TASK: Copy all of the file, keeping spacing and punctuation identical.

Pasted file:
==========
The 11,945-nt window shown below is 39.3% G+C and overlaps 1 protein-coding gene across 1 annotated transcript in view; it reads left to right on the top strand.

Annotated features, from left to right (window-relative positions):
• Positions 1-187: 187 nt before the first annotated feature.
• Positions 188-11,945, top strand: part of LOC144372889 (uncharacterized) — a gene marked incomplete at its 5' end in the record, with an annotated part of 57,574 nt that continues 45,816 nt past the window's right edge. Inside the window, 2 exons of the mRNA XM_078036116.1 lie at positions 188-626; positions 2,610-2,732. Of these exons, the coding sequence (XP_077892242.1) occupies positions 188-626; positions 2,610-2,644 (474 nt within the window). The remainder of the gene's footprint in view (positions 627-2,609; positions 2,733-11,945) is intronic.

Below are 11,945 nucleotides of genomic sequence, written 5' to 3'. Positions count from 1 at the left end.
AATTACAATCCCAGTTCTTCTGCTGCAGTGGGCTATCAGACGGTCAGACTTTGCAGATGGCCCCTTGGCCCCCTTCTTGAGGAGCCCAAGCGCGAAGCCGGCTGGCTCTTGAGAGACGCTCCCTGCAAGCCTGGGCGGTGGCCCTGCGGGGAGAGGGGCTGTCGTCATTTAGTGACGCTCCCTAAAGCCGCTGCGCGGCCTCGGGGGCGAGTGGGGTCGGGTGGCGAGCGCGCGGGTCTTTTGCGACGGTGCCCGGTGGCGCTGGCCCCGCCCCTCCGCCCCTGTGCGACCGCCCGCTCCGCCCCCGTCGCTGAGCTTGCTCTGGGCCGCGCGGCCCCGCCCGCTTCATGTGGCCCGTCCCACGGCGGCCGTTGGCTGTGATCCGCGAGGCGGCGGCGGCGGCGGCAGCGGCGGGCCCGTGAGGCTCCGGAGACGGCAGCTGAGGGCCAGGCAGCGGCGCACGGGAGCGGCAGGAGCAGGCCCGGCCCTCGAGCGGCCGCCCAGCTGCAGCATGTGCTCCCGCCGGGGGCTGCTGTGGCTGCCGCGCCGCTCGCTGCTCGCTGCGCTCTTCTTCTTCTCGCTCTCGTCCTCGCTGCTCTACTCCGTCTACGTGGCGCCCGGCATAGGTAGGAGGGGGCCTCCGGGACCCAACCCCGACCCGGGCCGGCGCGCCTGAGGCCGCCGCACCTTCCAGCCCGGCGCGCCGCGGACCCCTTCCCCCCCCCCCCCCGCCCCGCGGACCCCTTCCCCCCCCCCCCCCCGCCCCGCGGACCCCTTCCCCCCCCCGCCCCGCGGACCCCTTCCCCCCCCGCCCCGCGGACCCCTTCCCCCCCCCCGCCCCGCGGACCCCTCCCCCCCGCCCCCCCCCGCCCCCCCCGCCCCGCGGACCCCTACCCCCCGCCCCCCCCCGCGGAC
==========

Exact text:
The 11,945-nt window shown below is 39.3% G+C and overlaps 1 protein-coding gene across 1 annotated transcript in view; it reads left to right on the top strand.

Annotated features, from left to right (window-relative positions):
• Positions 1-187: 187 nt before the first annotated feature.
• Positions 188-11,945, top strand: part of LOC144372889 (uncharacterized) — a gene marked incomplete at its 5' end in the record, with an annotated part of 57,574 nt that continues 45,816 nt past the window's right edge. Inside the window, 2 exons of the mRNA XM_078036116.1 lie at positions 188-626; positions 2,610-2,732. Of these exons, the coding sequence (XP_077892242.1) occupies positions 188-626; positions 2,610-2,644 (474 nt within the window). The remainder of the gene's footprint in view (positions 627-2,609; positions 2,733-11,945) is intronic.

Below are 11,945 nucleotides of genomic sequence, written 5' to 3'. Positions count from 1 at the left end.
AATTACAATCCCAGTTCTTCTGCTGCAGTGGGCTATCAGACGGTCAGACTTTGCAGATGGCCCCTTGGCCCCCTTCTTGAGGAGCCCAAGCGCGAAGCCGGCTGGCTCTTGAGAGACGCTCCCTGCAAGCCTGGGCGGTGGCCCTGCGGGGAGAGGGGCTGTCGTCATTTAGTGACGCTCCCTAAAGCCGCTGCGCGGCCTCGGGGGCGAGTGGGGTCGGGTGGCGAGCGCGCGGGTCTTTTGCGACGGTGCCCGGTGGCGCTGGCCCCGCCCCTCCGCCCCTGTGCGACCGCCCGCTCCGCCCCCGTCGCTGAGCTTGCTCTGGGCCGCGCGGCCCCGCCCGCTTCATGTGGCCCGTCCCACGGCGGCCGTTGGCTGTGATCCGCGAGGCGGCGGCGGCGGCGGCAGCGGCGGGCCCGTGAGGCTCCGGAGACGGCAGCTGAGGGCCAGGCAGCGGCGCACGGGAGCGGCAGGAGCAGGCCCGGCCCTCGAGCGGCCGCCCAGCTGCAGCATGTGCTCCCGCCGGGGGCTGCTGTGGCTGCCGCGCCGCTCGCTGCTCGCTGCGCTCTTCTTCTTCTCGCTCTCGTCCTCGCTGCTCTACTCCGTCTACGTGGCGCCCGGCATAGGTAGGAGGGGGCCTCCGGGACCCAACCCCGACCCGGGCCGGCGCGCCTGAGGCCGCCGCACCTTCCAGCCCGGCGCGCCGCGGACCCCTTCCCCCCCCCCCCCCGCCCCGCGGACCCCTTCCCCCCCCCCCCCCCGCCCCGCGGACCCCTTCCCCCCCCCGCCCCGCGGACCCCTTCCCCCCCCGCCCCGCGGACCCCTTCCCCCCCCCCGCCCCGCGGACCCCTCCCCCCCGCCCCCCCCCGCCCCCCCCGCCCCGCGGACCCCTACCCCCCGCCCCCCCCCGCGGAC